During his 2008 trial for a shooting that occurred in 2005, Vonte Skinner saw his amateur rap lyrics used as evidence against him. The lyrics had all been written before the shooting and, according to this editorial in the New York Times, witness testimony against him was not credible, but Skinner still got 30 years. An appellate court overturned his conviction on the grounds that his raps should not have been admitted as evidence, and next week the New Jersey supreme court will hear the state’s appeal. The case raises some interesting questions about how society perceives hip hop and young black man. As Nielson and Kubrin put it, “no other form of fictional expression is exploited this way in the courts.”
The two make a good point when they note that no one thinks Johnny Cash really shot a man in Reno, or that Brett Easton Ellis is a monster for his graphic descriptions of violence in American Psycho. But the line between author and person is less bright in rap—particular gangsta rap, which is fixated on “realness.” That aesthetic is ironic, since gangsta rap is utterly fake.
In much the same way as British punk rock of the early 1980s, gangsta rap relies on an iconography that is shocking to non-fans. Mostly it centers on violence and the drug trade—images that began with NWA as a sincere if exaggerated depiction of life in the inner city but became artistic tropes.
Ghostface probably does not make and sell crack. Jay-Z probably did not become a millionaire before he released his first album. Such personae are so ubiquitous in gangsta rap—itself the dominant subgenre of hip hop for nearly 20 years—that fans recognize pretty much all of them as conceits. Still, much like fans of pro wrestling, they don’t like to see the persona contradicted.
Consider the case of Rick Ross, who became an object of ridicule after it was revealed that he was not actually rich off cocaine and had in fact worked as a corrections officer. Only the least sophisticated hip hop fan would be shocked to learn that an emcee who named himself after an LA coke kingpin was not actually a high-level drug dealer himself. But the conceits of gangsta rap, at that time ossified into genre conventions, demanded that everyone present himself as a criminal first and an artist second.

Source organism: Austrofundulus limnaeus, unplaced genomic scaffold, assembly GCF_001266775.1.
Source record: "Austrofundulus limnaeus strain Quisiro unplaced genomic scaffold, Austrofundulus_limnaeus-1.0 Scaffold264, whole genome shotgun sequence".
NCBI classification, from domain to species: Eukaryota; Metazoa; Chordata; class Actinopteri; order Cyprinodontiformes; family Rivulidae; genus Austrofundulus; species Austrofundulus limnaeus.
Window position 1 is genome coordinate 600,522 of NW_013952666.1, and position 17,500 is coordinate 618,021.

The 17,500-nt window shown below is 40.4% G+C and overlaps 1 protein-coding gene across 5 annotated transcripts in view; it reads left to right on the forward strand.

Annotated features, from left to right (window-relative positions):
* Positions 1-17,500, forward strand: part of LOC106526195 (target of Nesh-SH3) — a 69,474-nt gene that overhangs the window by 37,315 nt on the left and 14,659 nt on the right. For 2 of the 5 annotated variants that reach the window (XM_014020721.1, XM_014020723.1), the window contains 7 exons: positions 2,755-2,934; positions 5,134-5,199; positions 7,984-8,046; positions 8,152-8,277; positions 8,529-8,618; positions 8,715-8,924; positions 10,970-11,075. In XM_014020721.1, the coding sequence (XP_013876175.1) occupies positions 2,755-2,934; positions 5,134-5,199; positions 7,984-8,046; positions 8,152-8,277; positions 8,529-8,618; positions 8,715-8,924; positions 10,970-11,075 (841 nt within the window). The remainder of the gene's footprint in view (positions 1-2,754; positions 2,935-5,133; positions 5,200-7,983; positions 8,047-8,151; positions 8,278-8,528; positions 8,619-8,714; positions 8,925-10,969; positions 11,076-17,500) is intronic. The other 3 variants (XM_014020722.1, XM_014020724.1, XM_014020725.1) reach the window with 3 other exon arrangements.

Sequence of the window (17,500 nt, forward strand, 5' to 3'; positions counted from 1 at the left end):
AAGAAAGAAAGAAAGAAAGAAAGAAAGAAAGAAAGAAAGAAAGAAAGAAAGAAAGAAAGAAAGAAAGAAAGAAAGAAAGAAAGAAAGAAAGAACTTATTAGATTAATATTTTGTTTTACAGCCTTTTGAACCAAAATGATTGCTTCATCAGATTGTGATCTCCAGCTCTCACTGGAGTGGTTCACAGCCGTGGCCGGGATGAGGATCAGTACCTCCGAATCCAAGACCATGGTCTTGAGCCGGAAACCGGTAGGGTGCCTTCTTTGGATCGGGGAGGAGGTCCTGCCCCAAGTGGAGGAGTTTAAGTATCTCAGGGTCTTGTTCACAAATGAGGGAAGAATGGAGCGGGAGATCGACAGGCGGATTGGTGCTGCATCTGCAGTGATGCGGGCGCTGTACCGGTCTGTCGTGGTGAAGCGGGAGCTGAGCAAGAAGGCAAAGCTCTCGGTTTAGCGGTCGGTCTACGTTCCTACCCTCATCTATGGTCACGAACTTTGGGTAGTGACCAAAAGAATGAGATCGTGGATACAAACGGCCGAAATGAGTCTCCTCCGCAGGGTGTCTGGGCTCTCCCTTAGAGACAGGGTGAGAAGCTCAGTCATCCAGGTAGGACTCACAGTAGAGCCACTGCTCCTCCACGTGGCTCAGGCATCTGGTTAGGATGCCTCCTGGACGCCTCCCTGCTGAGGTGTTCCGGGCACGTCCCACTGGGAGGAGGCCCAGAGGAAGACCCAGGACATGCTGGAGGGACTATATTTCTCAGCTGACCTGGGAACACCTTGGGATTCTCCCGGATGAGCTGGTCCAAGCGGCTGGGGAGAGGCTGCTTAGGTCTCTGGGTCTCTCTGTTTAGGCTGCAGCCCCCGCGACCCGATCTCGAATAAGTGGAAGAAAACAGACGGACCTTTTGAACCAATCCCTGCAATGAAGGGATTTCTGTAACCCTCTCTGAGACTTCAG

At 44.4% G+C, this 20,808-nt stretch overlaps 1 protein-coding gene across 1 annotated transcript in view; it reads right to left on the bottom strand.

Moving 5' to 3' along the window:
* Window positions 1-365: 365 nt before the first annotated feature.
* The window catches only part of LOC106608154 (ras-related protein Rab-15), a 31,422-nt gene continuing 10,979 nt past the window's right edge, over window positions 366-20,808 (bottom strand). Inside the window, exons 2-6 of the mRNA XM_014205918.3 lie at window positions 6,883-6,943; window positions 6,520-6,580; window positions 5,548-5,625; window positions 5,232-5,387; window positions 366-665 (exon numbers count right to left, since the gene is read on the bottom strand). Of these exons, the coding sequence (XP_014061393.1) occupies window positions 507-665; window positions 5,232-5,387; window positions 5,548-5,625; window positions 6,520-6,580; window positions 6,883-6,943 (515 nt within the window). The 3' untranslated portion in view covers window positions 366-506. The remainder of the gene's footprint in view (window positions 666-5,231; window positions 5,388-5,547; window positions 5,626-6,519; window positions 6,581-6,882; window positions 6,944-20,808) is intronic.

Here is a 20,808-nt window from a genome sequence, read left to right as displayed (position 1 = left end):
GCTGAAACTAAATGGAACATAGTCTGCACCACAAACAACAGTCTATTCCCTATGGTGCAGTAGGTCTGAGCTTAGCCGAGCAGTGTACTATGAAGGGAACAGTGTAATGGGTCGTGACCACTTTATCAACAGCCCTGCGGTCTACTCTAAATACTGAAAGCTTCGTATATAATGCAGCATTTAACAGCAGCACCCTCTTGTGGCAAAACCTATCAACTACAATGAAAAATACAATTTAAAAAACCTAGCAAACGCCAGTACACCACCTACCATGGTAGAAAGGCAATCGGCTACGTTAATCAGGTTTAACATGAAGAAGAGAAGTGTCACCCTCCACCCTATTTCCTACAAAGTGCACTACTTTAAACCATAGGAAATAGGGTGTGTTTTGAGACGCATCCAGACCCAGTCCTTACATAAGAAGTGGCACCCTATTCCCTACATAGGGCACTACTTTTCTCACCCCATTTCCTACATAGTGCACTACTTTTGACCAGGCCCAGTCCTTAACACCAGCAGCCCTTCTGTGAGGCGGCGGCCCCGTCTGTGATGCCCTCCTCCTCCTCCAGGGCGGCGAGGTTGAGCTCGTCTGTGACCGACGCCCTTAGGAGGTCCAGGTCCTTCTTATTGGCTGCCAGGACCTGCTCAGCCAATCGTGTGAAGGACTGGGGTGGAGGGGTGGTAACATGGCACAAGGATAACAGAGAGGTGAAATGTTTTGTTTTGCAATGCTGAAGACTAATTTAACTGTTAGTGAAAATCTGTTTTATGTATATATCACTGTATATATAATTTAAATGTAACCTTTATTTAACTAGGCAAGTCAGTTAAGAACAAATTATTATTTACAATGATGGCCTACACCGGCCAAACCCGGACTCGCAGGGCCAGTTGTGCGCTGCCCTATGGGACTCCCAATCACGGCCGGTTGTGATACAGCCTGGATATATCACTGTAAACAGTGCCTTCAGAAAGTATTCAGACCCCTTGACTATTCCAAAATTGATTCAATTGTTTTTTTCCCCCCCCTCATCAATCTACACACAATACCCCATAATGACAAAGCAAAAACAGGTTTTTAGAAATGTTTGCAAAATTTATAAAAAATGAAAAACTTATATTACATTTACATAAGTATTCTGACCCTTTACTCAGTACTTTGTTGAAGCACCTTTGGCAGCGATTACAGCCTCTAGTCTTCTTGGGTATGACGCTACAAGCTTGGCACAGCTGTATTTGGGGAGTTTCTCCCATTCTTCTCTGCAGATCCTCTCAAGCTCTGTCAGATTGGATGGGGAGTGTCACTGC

Whether the rigidity of these conventions have made gangsta rap stagnant or just very nuanced is a question for another post. But it has definitely made the genre foreboding and even reprehensible to non-fans. In the same way that the Sex Pistols are a joke to punk fans but indicated social collapse in 1980, gangsta rap is a fun fantasy to heads and proof of urban decay to critics.
Apparently it is also proof of evil to juries. According to Neilson and Kubrin’s editorial, the ACLU reports that courts found rap lyrics admissible in 14 of 18 cases where they were presented as evidence. Imagine a divorce proceeding in which one spouse’s country song about cheating hearts was offered as proof of infidelity. Consider how you would respond to the argument that Nabokov was a pedophile because he wrote Lolita in the first person.
The difference owes partly to gangsta rappers’ tendency to maintain their personae offstage, but it is also closely connected to how America perceives young black man. Rap is scary—maybe because it’s about drugs and violence and threatening to knock the meat out your taco, but also maybe because it is the music of the black city.
The people who listen to it may be overwhelmingly white and suburban, but the image it presents is of urban authenticity. Ironically, what is called “real” in rap is fake, the black experience as white America imagines it. Probably, our racial imagination should not constitute evidence in a court of law.